In this explainer, we will learn how to solve quadratic equations using the quadratic formula.

Recall that a quadratic equation is an equation with one variable, where the highest order of any term is 2. This is made more explicit in the definition below.

### Definition: Quadratic Equation

The equation , , with variable
and constants ,
, and , is called a
**quadratic equation** (or second-degree equation).

To solve quadratic equations, we can use the following methods:

- Factoring
- Completing the square
- Using the quadratic formula
- Solving graphically

So far, we have met factoring and completing the square. We will use completing the square to derive the quadratic formula, which is the method we will be focusing on in this explainer.

If we have some quadratic equation of the form , , with variable and constants , , and , then using completing the square, we can rearrange and solve for as follows.

First, we will divide through by , the coefficient of :

Next, we will subtract from both sides:

Then, to make a perfect square, we will add to both sides:

Since the left-hand side of the equation is in the form , a perfect square, then we can write this as :

Next, we will rearrange to get as the subject. First, we square root both sides (taking both the positive and negative square roots):

Next, we isolate :

We then simplify further by expanding the brackets in the radical and rearranging slightly:

We can now write the whole expression in the radical over a common denominator:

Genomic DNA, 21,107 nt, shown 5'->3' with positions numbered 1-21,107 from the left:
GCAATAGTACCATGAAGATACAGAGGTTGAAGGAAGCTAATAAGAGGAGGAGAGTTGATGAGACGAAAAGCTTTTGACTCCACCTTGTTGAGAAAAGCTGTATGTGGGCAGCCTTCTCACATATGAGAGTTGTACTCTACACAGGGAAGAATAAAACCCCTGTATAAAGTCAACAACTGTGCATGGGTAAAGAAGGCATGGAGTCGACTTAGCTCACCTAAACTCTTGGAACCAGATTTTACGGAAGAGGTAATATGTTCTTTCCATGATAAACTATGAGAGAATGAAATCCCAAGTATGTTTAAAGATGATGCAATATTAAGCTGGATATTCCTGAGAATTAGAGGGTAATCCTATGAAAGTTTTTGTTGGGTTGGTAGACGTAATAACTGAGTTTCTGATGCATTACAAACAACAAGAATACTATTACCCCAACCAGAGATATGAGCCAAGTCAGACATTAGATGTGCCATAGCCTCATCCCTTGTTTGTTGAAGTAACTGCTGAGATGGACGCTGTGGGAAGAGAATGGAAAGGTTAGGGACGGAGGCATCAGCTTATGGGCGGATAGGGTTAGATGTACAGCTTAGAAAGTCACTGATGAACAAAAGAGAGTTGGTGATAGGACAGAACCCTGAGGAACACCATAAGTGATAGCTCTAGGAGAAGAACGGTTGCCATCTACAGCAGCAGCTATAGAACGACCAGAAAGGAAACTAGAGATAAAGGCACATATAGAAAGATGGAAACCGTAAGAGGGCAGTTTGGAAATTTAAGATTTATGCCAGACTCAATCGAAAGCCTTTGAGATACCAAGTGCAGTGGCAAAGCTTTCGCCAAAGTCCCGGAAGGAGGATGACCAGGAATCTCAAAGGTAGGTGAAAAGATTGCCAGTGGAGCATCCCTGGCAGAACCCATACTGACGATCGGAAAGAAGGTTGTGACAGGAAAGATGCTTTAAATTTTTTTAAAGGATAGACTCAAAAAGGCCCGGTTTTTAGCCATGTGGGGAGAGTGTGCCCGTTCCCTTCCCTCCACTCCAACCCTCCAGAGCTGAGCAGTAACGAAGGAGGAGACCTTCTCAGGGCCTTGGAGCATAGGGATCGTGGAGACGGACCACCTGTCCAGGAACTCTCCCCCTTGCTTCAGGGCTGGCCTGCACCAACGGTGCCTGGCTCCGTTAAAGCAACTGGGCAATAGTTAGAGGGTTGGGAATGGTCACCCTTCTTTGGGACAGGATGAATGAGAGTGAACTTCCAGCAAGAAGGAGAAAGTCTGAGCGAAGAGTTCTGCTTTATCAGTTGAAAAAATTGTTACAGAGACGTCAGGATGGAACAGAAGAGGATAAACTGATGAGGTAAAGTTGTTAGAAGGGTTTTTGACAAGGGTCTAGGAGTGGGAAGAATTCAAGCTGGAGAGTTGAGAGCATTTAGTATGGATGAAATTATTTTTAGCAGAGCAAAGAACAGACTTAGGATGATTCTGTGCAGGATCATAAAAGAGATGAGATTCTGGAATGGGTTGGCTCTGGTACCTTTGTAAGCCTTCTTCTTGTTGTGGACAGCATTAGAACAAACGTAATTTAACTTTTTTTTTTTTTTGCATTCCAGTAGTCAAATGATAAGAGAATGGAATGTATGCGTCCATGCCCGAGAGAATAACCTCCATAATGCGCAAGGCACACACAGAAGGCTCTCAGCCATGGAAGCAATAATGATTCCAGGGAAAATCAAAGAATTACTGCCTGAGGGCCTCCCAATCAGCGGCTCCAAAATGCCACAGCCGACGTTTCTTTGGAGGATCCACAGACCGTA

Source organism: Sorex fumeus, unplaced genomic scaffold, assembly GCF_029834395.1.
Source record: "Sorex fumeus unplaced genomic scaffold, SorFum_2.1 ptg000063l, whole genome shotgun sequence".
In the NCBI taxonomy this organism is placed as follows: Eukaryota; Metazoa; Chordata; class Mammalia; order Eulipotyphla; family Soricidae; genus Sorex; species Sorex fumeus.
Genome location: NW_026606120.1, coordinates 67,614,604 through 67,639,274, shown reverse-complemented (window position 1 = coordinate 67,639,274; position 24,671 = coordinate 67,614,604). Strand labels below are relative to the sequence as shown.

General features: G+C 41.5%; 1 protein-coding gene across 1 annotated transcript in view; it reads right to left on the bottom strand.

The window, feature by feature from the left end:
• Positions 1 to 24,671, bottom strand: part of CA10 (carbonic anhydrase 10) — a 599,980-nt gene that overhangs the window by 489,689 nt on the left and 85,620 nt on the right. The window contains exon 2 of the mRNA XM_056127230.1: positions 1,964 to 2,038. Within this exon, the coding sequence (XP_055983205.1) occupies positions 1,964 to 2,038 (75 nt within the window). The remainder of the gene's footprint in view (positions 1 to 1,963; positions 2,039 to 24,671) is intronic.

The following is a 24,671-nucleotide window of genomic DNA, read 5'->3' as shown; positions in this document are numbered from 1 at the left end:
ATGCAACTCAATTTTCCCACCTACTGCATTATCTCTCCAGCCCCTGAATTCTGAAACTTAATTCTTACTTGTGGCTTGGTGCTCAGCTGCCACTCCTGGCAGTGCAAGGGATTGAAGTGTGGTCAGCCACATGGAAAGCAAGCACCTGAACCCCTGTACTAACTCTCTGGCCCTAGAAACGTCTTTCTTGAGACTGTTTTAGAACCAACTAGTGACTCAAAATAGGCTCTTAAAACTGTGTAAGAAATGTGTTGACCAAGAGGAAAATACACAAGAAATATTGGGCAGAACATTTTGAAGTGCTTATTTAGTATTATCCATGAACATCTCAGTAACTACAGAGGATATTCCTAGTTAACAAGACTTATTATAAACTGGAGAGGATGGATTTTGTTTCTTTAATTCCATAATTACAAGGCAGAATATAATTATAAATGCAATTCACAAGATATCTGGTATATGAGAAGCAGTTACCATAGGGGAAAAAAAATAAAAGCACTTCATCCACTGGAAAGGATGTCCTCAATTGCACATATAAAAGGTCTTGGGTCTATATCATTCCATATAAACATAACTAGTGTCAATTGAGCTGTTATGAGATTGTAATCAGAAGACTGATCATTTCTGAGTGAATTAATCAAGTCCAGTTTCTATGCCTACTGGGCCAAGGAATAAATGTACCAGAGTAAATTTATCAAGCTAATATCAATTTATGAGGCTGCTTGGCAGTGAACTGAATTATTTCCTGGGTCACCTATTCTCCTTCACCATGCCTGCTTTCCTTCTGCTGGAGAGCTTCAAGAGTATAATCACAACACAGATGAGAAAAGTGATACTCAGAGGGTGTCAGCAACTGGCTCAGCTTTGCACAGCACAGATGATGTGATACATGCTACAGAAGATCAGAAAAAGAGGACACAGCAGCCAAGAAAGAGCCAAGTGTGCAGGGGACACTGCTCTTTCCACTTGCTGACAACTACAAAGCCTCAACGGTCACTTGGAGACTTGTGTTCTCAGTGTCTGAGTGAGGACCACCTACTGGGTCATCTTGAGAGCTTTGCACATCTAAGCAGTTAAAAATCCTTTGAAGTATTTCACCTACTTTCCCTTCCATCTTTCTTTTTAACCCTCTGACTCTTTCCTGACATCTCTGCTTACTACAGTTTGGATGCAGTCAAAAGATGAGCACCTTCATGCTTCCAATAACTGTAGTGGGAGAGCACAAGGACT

Since the denominator in the radical is a perfect square, then we can square root this and write it outside of the radical:

Combining the two terms, since they have the same denominator, we then get

So in its final form, is the quadratic formula, which is used for finding solutions of quadratic equations of the form , . This is stated in the definition below.

### Definition: The Quadratic Formula

To solve a quadratic equation in the form , , with variable and constants , , and we can use the quadratic formula to solve for :

Whenever we want to use the quadratic formula, we need to ensure that our quadratic equation is equal to zero, with it in expanded form and simplified as much as possible, so that it is in the form , . Then, we need to identify what , , and each are. Following that, we can substitute into the quadratic formula and solve for . There are usually two values of , corresponding to the positive and negative square roots of , but sometimes there is only one, or even no real solutions, depending on the values of , , and .